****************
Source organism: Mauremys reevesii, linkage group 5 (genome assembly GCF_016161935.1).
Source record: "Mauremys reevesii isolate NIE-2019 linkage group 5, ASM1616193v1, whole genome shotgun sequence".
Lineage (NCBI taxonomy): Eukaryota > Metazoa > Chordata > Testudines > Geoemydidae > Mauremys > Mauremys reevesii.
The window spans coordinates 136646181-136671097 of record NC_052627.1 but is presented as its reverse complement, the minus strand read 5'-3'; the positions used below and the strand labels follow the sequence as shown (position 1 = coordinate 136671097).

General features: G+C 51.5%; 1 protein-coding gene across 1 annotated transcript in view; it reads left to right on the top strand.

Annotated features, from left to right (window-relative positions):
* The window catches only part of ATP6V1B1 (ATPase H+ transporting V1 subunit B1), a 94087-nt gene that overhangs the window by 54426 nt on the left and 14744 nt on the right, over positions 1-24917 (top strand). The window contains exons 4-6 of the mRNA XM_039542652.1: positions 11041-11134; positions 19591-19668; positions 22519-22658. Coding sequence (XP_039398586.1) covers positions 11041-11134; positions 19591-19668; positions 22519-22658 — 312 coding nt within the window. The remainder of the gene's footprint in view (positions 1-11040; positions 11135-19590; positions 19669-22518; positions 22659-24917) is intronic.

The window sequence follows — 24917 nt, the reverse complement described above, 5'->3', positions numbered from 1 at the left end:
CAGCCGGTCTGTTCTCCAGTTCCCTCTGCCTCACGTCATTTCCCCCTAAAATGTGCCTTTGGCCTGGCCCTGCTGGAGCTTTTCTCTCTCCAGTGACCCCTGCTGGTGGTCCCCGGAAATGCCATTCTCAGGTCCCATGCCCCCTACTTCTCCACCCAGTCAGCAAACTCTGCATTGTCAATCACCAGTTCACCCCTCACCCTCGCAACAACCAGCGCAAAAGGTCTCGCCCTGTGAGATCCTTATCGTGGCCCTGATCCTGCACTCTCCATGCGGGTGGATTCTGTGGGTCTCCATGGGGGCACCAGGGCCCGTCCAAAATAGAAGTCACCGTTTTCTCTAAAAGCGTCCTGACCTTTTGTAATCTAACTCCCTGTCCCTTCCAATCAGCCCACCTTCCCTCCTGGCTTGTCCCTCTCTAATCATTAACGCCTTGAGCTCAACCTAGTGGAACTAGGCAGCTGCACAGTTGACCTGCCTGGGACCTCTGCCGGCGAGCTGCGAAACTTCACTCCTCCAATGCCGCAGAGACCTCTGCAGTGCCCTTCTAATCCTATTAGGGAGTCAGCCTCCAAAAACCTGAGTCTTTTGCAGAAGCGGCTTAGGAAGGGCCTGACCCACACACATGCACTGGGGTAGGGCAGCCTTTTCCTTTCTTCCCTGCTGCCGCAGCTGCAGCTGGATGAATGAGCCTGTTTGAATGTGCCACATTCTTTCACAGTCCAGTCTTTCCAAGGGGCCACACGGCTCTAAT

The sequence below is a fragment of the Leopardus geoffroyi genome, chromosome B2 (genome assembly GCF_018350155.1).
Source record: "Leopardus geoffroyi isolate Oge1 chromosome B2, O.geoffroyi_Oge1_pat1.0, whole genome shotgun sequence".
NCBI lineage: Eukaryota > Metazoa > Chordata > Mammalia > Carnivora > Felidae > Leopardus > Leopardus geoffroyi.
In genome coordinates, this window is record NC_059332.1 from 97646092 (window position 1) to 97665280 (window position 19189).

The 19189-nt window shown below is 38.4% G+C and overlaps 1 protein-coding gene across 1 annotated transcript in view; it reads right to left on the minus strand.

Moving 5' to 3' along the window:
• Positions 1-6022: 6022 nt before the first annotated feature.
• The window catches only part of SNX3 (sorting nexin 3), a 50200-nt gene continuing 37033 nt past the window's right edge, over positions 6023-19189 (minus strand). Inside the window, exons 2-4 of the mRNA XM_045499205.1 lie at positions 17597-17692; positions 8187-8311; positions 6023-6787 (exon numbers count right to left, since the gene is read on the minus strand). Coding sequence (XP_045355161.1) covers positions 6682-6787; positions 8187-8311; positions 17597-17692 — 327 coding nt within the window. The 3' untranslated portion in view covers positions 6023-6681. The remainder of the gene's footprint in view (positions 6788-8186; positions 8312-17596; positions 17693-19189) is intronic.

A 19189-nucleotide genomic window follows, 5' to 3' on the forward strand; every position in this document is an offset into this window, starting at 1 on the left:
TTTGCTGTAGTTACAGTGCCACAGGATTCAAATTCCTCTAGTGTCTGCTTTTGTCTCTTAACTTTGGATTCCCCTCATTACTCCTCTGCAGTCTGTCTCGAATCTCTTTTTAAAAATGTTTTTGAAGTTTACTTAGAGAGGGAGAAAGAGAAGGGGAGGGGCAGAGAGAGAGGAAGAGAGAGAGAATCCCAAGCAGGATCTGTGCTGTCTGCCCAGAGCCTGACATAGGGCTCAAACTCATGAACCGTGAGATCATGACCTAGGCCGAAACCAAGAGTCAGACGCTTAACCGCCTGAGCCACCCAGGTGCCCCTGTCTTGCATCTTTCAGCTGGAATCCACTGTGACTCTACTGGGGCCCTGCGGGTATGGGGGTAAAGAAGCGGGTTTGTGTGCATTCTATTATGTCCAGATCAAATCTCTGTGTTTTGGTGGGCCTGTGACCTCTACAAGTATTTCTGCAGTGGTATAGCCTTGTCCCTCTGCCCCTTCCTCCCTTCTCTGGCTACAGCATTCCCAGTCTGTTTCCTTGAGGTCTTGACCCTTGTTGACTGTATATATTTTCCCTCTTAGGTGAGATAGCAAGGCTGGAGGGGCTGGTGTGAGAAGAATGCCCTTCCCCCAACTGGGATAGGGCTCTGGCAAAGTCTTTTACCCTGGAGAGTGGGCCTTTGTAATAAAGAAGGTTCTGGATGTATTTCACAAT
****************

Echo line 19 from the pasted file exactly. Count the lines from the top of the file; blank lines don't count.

TTTGCTGTAGTTACAGTGCCACAGGATTCAAATTCCTCTAGTGTCTGCTTTTGTCTCTTAACTTTGGATTCCCCTCATTACTCCTCTGCAGTCTGTCTCGAATCTCTTTTTAAAAATGTTTTTGAAGTTTACTTAGAGAGGGAGAAAGAGAAGGGGAGGGGCAGAGAGAGAGGAAGAGAGAGAGAATCCCAAGCAGGATCTGTGCTGTCTGCCCAGAGCCTGACATAGGGCTCAAACTCATGAACCGTGAGATCATGACCTAGGCCGAAACCAAGAGTCAGACGCTTAACCGCCTGAGCCACCCAGGTGCCCCTGTCTTGCATCTTTCAGCTGGAATCCACTGTGACTCTACTGGGGCCCTGCGGGTATGGGGGTAAAGAAGCGGGTTTGTGTGCATTCTATTATGTCCAGATCAAATCTCTGTGTTTTGGTGGGCCTGTGACCTCTACAAGTATTTCTGCAGTGGTATAGCCTTGTCCCTCTGCCCCTTCCTCCCTTCTCTGGCTACAGCATTCCCAGTCTGTTTCCTTGAGGTCTTGACCCTTGTTGACTGTATATATTTTCCCTCTTAGGTGAGATAGCAAGGCTGGAGGGGCTGGTGTGAGAAGAATGCCCTTCCCCCAACTGGGATAGGGCTCTGGCAAAGTCTTTTACCCTGGAGAGTGGGCCTTTGTAATAAAGAAGGTTCTGGATGTATTTCACAAT